Campinha-Bacote first developed her model, known as "cultural competency in the delivery of healthcare services," in 1998, revising it in 2002 [12]. The model considers cultural competence not as a consequence brought about by certain factors, but as a process. The concept of cultural competence can be defined as a process in which the nurse attempts to achieve greater efficiency and the ability to work in a culturally diverse environment while caring for the patient, whether an individual, a family, or a group [12]. To achieve cultural competence, a nurse must undertake a process of developing the capacity to deliver efficient and high-quality care, a process that encompasses five components. The first involves cultural awareness, a process in which healthcare professionals consciously acknowledge their own cultural backgrounds, which helps them avoid biases toward other cultures. The second component is cultural skill, defined as the ability to obtain the necessary information from patients via culturally-appropriate conduct and physical assessment. The third component is cultural knowledge, a process in which healthcare professionals open their minds to understand variations in cultural and ethnic traits as they relate to patient attitudes toward illness and health. The fourth component is cultural encounter during which stereotyping is avoided through the interaction between healthcare professionals and members of different cultures. During this process, overreliance on conventional views is discouraged. The fifth and last component is cultural desire, which is the driving force for becoming educated, skilled, competent, and aware of culture; it also presumes a willingness to have transcultural interactions [25].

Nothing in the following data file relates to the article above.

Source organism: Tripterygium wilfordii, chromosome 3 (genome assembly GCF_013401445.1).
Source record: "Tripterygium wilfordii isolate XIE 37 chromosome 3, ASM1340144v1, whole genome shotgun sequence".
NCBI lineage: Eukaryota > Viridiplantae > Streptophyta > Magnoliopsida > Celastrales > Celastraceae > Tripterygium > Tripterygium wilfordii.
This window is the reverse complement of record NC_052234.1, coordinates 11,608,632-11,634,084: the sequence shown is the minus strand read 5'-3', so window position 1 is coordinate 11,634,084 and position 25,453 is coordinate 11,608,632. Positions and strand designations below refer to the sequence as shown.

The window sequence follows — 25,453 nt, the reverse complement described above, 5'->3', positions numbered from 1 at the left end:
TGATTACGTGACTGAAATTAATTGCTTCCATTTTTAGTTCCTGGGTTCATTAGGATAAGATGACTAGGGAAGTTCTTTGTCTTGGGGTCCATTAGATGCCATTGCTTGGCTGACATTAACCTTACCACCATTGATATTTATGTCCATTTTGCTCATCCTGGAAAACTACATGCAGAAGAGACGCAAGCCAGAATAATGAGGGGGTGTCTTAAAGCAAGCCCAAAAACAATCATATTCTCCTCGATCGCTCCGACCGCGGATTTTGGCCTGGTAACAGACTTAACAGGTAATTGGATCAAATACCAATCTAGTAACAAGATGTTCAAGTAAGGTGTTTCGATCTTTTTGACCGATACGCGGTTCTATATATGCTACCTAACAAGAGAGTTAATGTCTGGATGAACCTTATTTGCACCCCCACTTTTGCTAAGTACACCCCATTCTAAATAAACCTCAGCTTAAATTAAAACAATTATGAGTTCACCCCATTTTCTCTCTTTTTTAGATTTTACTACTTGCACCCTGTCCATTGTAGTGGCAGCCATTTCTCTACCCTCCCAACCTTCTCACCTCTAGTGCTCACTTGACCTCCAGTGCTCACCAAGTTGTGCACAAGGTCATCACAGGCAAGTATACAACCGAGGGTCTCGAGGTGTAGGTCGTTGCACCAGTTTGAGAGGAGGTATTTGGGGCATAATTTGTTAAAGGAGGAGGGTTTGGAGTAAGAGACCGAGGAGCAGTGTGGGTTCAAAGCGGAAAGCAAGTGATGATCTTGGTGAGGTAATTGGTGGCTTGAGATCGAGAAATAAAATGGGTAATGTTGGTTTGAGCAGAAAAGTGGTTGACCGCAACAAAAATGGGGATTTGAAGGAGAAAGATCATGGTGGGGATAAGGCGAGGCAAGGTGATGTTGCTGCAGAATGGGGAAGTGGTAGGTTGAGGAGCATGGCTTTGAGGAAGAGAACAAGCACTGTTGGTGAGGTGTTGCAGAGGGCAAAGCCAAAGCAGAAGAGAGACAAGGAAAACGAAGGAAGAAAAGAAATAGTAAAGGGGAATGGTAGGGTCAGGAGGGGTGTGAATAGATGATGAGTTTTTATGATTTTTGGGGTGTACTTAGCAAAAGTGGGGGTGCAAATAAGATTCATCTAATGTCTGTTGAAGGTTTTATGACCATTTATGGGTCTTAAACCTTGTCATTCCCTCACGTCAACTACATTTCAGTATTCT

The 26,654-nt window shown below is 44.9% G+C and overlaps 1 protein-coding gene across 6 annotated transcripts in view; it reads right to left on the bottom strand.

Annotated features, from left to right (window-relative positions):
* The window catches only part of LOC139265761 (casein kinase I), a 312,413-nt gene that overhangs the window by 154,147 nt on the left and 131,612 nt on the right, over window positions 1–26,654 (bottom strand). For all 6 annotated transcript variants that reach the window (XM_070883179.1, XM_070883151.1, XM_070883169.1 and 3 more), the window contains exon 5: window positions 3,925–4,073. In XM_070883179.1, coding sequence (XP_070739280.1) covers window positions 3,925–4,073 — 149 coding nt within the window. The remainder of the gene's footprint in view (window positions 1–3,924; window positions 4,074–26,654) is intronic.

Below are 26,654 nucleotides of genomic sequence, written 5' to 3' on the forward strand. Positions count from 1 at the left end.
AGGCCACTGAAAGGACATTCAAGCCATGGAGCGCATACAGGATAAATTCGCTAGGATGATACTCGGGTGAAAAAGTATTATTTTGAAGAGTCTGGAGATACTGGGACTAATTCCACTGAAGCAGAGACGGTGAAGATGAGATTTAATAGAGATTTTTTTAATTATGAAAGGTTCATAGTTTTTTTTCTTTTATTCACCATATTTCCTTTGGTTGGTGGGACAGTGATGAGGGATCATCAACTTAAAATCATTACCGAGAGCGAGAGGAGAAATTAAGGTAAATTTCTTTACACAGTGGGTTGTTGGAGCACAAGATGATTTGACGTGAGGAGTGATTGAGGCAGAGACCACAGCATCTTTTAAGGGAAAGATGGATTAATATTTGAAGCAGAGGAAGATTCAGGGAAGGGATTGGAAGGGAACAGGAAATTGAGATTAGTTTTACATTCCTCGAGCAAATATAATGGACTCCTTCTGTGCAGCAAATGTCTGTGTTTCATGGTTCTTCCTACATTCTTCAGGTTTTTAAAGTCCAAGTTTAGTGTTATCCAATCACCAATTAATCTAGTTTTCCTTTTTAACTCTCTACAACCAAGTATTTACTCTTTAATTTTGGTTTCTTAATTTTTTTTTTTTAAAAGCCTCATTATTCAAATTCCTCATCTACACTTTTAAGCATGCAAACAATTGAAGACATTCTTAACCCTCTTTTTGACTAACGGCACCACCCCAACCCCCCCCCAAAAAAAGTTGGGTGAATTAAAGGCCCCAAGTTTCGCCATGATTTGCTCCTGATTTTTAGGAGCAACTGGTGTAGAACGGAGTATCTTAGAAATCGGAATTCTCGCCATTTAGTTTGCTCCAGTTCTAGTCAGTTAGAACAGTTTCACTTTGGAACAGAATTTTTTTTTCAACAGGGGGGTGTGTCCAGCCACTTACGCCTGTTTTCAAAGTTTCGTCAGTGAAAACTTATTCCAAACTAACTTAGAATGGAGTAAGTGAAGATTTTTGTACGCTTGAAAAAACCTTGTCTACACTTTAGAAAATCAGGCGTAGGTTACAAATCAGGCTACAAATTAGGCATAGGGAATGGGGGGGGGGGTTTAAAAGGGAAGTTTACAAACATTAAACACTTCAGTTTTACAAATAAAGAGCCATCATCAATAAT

Discussion across Models

Transcultural nursing models have played a significant role in forming the basic foundations of nursing practice. Despite their positive contributions, the transcultural models have been criticized for their limitations and failure to acknowledge certain issues related to the educational and practical components of transcultural nursing [8]. For example, the Leininger model has been critiqued for failing to acknowledge political and structural processes. Critics have argued that it focuses exclusively on cultural diversity, biases, conventional views, and the inequity between nurses and patients. According to these critiques, the model also failsto acknowledge that cultural diversity needs to go beyond between group differences and be understood from the perspective of differences among individuals from the same culture, due to varying socioeconomic backgrounds, age groups, and types of communities. Conversely, the model has been praised for its clear and simple way of evaluating professional and societal cultures [3].

Integrating cultural competence models are a beneficial addition to nursing curricula and clinical training in undergraduate and graduate nursing programs [26-28]. Numerous studies have investigated how these models can be integrated effectively into nursing curricula. Kardong-Edgren and Campinha-Bacote assessed the effectiveness of four nursing programs' curricula in producing culturally competent graduates [29]. Two of these programs had adopted models advocated by transcultural-nursing theorists, such as Campinha-Bacote and Leininger. One of the other programs used an approach that integrated concepts from various models. The remaining program involves a free-standing course with no specific model used. According to the study's results, graduating nursing students scored in the culturally aware range, as measured by the Campinha-Bacote's Inventory for Assessing the Process of Cultural Competency among Healthcare Professionals-Revised (IAPCC-R) questionnaire, regardless of which program they attended [29].